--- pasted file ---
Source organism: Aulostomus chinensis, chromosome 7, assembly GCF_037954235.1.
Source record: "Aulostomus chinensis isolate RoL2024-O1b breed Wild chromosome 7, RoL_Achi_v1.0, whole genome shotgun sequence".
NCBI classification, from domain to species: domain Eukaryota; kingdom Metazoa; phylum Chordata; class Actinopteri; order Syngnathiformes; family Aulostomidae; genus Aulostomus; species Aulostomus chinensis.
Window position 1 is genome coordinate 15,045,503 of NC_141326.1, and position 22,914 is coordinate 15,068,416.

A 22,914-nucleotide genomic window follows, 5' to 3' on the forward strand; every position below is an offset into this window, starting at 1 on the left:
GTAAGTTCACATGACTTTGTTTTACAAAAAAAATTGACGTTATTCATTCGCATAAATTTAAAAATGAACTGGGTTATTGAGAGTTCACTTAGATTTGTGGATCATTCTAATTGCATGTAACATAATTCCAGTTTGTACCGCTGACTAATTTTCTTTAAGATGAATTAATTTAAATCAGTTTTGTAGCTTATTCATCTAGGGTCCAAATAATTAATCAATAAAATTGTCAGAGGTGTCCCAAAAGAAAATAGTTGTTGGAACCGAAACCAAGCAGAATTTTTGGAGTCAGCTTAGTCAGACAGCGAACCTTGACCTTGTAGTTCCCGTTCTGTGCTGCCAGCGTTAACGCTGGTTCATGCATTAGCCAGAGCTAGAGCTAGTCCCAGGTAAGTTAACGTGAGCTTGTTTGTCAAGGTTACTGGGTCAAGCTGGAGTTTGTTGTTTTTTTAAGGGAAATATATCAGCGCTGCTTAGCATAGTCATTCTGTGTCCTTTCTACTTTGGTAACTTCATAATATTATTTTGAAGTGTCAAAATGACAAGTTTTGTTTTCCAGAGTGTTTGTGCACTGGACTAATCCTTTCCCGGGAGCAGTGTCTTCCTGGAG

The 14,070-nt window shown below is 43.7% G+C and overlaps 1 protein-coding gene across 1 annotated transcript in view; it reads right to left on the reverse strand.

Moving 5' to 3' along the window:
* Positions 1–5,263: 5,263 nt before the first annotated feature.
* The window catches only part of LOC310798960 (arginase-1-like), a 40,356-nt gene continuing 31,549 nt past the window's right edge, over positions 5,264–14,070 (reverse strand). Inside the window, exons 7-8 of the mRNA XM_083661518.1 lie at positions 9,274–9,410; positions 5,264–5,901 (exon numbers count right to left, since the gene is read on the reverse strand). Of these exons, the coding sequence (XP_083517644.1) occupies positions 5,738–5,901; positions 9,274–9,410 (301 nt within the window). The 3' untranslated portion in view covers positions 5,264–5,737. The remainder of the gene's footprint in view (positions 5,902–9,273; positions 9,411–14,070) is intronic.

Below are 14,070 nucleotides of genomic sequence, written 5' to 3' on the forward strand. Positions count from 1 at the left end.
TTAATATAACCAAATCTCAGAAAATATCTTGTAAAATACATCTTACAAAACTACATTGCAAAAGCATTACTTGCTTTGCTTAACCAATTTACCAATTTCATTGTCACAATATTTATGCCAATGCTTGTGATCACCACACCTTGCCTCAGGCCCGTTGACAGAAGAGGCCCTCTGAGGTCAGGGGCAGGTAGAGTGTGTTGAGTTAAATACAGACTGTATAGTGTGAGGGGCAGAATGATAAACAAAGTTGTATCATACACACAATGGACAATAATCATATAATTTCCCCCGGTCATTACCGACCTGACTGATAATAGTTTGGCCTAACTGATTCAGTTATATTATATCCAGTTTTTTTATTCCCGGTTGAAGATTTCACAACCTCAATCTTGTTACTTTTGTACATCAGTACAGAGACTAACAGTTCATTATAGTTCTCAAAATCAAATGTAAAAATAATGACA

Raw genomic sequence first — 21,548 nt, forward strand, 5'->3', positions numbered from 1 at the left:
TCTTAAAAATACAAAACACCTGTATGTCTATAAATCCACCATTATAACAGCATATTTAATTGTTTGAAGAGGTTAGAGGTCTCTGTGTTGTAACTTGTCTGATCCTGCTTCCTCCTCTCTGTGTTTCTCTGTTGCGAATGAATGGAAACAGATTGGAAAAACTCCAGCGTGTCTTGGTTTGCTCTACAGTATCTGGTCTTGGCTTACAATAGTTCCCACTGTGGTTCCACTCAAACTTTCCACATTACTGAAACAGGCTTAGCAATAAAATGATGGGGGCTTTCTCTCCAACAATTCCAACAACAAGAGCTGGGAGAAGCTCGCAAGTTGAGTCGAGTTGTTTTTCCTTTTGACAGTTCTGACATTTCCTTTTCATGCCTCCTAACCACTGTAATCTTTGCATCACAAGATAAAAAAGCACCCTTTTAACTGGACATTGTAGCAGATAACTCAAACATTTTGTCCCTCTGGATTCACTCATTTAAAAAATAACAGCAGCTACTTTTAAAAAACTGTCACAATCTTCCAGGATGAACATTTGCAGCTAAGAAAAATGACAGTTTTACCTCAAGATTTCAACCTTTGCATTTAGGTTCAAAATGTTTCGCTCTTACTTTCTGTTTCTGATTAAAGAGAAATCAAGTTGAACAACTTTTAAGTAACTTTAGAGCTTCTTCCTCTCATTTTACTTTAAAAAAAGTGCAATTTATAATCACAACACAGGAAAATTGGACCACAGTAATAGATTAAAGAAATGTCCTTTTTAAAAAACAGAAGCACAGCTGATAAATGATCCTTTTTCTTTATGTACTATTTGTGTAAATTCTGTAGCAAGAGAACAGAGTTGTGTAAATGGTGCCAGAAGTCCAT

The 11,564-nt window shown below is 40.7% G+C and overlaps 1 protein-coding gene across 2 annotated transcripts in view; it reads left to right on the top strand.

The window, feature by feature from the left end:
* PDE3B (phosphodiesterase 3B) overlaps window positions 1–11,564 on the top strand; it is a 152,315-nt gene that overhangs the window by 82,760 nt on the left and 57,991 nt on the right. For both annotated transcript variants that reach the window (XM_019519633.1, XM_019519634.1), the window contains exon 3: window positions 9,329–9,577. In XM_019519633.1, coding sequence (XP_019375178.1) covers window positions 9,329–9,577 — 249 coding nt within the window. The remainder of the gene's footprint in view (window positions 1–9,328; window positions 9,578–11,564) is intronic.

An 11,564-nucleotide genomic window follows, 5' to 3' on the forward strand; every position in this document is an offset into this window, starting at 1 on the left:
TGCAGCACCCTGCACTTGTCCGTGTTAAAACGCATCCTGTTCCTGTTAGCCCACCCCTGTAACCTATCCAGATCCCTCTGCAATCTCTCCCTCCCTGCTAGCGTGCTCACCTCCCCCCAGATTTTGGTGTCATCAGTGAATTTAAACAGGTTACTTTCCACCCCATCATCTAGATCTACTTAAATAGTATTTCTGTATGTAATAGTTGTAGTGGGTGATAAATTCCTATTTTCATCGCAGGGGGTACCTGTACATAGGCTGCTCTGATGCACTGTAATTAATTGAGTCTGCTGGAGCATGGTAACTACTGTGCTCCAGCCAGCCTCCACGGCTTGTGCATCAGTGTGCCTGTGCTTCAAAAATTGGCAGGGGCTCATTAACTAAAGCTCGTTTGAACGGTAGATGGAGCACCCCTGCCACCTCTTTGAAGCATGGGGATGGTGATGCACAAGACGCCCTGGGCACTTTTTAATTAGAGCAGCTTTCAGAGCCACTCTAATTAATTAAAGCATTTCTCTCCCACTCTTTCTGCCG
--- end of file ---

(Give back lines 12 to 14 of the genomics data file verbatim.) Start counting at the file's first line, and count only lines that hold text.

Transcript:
TTAATATAACCAAATCTCAGAAAATATCTTGTAAAATACATCTTACAAAACTACATTGCAAAAGCATTACTTGCTTTGCTTAACCAATTTACCAATTTCATTGTCACAATATTTATGCCAATGCTTGTGATCACCACACCTTGCCTCAGGCCCGTTGACAGAAGAGGCCCTCTGAGGTCAGGGGCAGGTAGAGTGTGTTGAGTTAAATACAGACTGTATAGTGTGAGGGGCAGAATGATAAACAAAGTTGTATCATACACACAATGGACAATAATCATATAATTTCCCCCGGTCATTACCGACCTGACTGATAATAGTTTGGCCTAACTGATTCAGTTATATTATATCCAGTTTTTTTATTCCCGGTTGAAGATTTCACAACCTCAATCTTGTTACTTTTGTACATCAGTACAGAGACTAACAGTTCATTATAGTTCTCAAAATCAAATGTAAAAATAATGACA

Raw genomic sequence first — 21,548 nt, forward strand, 5'->3', positions numbered from 1 at the left:
TCTTAAAAATACAAAACACCTGTATGTCTATAAATCCACCATTATAACAGCATATTTAATTGTTTGAAGAGGTTAGAGGTCTCTGTGTTGTAACTTGTCTGATCCTGCTTCCTCCTCTCTGTGTTTCTCTGTTGCGAATGAATGGAAACAGATTGGAAAAACTCCAGCGTGTCTTGGTTTGCTCTACAGTATCTGGTCTTGGCTTACAATAGTTCCCACTGTGGTTCCACTCAAACTTTCCACATTACTGAAACAGGCTTAGCAATAAAATGATGGGGGCTTTCTCTCCAACAATTCCAACAACAAGAGCTGGGAGAAGCTCGCAAGTTGAGTCGAGTTGTTTTTCCTTTTGACAGTTCTGACATTTCCTTTTCATGCCTCCTAACCACTGTAATCTTTGCATCACAAGATAAAAAAGCACCCTTTTAACTGGACATTGTAGCAGATAACTCAAACATTTTGTCCCTCTGGATTCACTCATTTAAAAAATAACAGCAGCTACTTTTAAAAAACTGTCACAATCTTCCAGGATGAACATTTGCAGCTAAGAAAAATGACAGTTTTACCTCAAGATTTCAACCTTTGCATTTAGGTTCAAAATGTTTCGCTCTTACTTTCTGTTTCTGATTAAAGAGAAATCAAGTTGAACAACTTTTAAGTAACTTTAGAGCTTCTTCCTCTCATTTTACTTTAAAAAAAGTGCAATTTATAATCACAACACAGGAAAATTGGACCACAGTAATAGATTAAAGAAATGTCCTTTTTAAAAAACAGAAGCACAGCTGATAAATGATCCTTTTTCTTTATGTACTATTTGTGTAAATTCTGTAGCAAGAGAACAGAGTTGTGTAAATGGTGCCAGAAGTCCAT